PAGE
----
Palliative care linked to increased length of stay and in-hospital death, decreased hospital charges
TUESDAY, Dec. 18, 2018 (HealthDay News) — From 2005 to 2014, trends in palliative care use increased substantially among multiple sclerosis (MS) inpatients, according to a study published in the December issue of the Journal of Clinical Neuroscience.
Yong-Jae Lee, Ph.D., from the Yonsei University College of Medicine in Seoul, South Korea, and colleagues used data from the 2005 to 2014 U.S. national inpatient sample to examine 10-year temporal trends of palliative care and independent associations of palliative care with hospital utilization and cost.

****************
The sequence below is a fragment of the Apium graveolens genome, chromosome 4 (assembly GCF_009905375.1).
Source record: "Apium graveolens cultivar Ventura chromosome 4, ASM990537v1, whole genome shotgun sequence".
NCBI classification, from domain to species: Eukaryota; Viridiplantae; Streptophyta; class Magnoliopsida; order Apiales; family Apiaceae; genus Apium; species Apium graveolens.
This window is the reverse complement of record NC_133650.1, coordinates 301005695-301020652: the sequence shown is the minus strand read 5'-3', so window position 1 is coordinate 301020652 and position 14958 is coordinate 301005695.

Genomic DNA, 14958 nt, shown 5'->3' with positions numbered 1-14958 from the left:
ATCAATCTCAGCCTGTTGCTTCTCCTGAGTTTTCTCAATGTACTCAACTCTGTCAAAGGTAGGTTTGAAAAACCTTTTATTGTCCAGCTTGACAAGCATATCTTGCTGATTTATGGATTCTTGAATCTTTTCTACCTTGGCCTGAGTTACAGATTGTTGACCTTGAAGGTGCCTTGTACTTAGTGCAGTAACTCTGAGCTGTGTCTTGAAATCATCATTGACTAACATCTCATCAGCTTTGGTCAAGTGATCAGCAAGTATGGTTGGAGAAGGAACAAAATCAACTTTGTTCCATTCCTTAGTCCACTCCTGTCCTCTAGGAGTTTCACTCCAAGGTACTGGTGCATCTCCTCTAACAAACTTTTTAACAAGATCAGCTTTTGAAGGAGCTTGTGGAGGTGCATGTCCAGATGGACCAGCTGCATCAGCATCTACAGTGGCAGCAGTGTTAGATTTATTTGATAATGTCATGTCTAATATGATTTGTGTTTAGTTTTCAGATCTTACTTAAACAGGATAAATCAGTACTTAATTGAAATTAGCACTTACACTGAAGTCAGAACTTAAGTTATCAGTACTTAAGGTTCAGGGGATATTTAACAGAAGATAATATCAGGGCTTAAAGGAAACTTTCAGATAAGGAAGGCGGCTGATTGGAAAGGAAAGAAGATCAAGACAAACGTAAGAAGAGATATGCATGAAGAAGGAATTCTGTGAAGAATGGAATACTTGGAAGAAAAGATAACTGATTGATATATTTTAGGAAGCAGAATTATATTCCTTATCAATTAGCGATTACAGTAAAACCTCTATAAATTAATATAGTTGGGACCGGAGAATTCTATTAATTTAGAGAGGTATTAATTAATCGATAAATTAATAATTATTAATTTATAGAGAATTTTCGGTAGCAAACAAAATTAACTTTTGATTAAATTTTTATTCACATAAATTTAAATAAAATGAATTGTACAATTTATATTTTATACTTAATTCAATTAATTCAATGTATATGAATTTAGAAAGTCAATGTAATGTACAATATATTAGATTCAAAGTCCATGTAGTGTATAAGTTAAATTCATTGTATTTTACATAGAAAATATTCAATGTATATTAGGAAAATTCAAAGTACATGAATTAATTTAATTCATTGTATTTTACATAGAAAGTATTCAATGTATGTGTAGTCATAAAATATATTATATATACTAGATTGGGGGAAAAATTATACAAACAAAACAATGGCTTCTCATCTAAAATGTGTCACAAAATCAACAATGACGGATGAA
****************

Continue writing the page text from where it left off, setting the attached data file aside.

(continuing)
The researchers found that from 2005 to 2014, the national trends in palliative care utilization in MS patients increased from 0.2 to 6.1 percent, with a single-year increase from 1.5 to 4.5 percent between 2010 and 2011. Among those with in-hospital death, there was a gradual increase in the proportion receiving palliative care from 2005 to 2014 (from 7.7 to 58.8 percent). There was a correlation for hospital palliative care with increased length of stay (β = 0.444 days) and in-hospital death (odds ratio, 15.35) and with decreased hospital charges (β = $2,261).
“The temporal trends of palliative care use in MS inpatients gradually increased with an exponential increase between 2010 and 2011 during 2005-2014, which is mostly attributed to both the Affordable Care Act implementation and patients with higher risk of in-hospital death,” the authors write.
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